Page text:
MRF Ltd. v. Commissioner of Trade & Taxes (2015) 51 PHT 490 (Del.)

9. Schedule Entry: Churan and Churan Powder and Jal Zeera

Before the Allahabad HC the question of law which was formulated in a memo of revision was as under:

“Whether under the facts and circumstances of the case, the Trade Tax Tribunal and First Appellate Authority were legally justified in accepting the claim of the dealer that Churan and Churan Powder and Jal Zeera manufactured and sale by the dealer was Ayurvedic medicine and not classified

The Tribunal by the impugned order held questioned goods to as Ayurvedic medicinal items used for helping digestion disorder. In revision filed by the revenue, nothing has been placed before the Court to show that findings recorded by the Tribunal were perverse or contrary to record or otherwise not in accordance with law. In view of this position, revision was dismissed.

Commissioner, Commercial Tax U.P. v. Bal Sanjiwan Karyalaya 2015 NTN (Vol. 58) 424 (All)

10. Service of Notice to ‘Kitchen Boy’, a daily wager employee

In this interesting case, the assessee was a dealer registered under the Act and it claimed exemption from tax declared under the notification issued by the Government which came to be disallowed by the Assessing Authority and an Order levying tax came to be passed after a period of 8 months. The impugned Order was served to a ‘Kitchen Boy’ who was not a regular employee of the assessee but was employed on daily wages. The assessee came to know about the assessment order only when the recovery proceedings were started against the assessee.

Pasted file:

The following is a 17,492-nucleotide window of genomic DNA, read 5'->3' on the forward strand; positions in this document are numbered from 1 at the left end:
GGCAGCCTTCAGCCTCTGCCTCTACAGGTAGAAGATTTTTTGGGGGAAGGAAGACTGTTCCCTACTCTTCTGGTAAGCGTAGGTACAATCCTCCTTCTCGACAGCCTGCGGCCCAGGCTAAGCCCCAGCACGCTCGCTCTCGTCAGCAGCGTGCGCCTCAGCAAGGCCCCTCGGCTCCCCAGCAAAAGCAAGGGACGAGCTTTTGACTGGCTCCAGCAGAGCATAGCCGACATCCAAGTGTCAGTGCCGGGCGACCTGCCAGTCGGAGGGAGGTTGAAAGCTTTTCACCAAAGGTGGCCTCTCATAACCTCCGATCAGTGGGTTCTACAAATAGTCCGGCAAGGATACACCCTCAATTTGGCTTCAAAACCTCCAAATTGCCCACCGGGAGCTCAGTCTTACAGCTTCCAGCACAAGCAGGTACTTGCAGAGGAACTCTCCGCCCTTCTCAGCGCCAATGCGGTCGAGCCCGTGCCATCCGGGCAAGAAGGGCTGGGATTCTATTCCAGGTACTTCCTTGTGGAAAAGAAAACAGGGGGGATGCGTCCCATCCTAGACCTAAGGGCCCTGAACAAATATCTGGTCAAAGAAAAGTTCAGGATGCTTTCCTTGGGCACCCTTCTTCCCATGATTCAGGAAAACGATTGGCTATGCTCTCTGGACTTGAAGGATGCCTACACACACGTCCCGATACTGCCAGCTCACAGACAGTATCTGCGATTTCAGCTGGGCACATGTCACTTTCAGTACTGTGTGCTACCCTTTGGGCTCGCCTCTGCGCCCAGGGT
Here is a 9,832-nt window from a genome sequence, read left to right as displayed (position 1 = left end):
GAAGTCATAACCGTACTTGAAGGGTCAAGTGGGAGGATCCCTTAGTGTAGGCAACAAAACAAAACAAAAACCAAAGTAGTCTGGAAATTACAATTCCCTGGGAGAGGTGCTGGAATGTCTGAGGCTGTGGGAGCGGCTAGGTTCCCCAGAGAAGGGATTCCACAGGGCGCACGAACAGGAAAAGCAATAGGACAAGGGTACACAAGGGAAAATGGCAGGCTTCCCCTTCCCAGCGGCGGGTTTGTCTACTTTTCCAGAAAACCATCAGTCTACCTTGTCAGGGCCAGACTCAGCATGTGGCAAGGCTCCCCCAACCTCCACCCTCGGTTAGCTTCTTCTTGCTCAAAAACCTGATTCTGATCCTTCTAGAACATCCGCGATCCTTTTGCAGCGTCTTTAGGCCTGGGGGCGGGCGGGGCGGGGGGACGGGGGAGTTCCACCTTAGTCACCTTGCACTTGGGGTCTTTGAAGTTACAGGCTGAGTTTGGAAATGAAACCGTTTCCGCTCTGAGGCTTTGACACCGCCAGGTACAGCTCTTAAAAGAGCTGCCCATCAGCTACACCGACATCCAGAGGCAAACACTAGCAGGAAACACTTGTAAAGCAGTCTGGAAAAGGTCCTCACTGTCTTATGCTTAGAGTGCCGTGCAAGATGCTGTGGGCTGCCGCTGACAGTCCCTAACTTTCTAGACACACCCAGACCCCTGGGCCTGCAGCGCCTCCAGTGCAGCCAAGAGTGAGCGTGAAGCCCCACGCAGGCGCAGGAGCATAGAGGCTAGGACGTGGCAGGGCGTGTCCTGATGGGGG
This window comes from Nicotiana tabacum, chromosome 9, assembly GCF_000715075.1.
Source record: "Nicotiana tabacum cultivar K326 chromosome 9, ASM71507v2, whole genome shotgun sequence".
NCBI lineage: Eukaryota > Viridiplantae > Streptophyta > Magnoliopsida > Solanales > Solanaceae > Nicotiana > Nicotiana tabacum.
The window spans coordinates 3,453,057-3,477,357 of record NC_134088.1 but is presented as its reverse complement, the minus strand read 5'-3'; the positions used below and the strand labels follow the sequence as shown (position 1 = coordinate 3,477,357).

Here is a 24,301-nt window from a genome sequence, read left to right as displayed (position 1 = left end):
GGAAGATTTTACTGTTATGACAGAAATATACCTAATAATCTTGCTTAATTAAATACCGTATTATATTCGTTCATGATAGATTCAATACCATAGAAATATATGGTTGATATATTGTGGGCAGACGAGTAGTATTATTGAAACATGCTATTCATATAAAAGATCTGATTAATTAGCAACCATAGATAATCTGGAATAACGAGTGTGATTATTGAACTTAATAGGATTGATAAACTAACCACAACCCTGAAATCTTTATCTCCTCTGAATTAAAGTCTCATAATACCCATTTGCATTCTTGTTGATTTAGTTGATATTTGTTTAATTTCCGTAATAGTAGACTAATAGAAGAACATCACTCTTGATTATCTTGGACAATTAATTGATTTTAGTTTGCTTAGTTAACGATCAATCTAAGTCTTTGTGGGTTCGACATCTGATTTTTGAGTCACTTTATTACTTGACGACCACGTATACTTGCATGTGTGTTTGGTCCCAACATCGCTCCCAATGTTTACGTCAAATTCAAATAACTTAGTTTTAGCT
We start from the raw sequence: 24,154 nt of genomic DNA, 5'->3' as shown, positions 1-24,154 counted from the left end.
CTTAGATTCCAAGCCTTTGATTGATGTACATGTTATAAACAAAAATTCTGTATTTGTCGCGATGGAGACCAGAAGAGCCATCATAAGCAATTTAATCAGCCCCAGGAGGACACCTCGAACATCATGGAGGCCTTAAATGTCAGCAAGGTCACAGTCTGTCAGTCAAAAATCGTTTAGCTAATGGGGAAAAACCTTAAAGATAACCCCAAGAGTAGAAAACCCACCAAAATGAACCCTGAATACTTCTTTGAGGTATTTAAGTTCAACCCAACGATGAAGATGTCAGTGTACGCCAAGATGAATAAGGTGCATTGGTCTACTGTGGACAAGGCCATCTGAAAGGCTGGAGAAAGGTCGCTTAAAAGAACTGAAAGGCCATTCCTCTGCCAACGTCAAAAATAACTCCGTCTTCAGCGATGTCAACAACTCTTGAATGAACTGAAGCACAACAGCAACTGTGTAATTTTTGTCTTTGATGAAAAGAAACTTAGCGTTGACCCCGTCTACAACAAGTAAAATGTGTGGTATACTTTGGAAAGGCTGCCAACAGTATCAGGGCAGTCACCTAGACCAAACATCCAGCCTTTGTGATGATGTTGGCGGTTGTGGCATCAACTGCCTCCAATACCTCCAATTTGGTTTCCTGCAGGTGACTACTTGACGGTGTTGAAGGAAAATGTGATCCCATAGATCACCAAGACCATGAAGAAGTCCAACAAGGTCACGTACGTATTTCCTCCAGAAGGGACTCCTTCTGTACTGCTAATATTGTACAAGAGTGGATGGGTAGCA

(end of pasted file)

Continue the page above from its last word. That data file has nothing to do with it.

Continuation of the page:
The assessee filed an appeal before the Tribunal against the assessment order. The tribunal took the view that the order was properly served to the assessee and, therefore, the appeal being time-barred could not be entertained. The assessee challenged the order of the Tribunal before the High Court of Uttarakhand, but the HC upheld the Order of the Tribunal. The HC also held that they had no powers to condone the delay occurred in filing of an appeal. Being aggrieved, the assessee filed civil appeal before the SC.

The assessee, through its counsel, submitted before the Apex Court that the Notice served to the ‘kitchen boy’ was not proper service as provided u/r 37 of the Rules. It was contended that as provided, the Notice was required to be served either to a dealer by Registered Post or to authorize agent of the dealer. In the present case, since the notice was served to a ‘kitchen boy’ who was not authorized to receive any communication. Thus, it was contended that the Tribunal and the High Court failed to appreciate this legal aspect and the appeals were dismissed treating them as time-barred.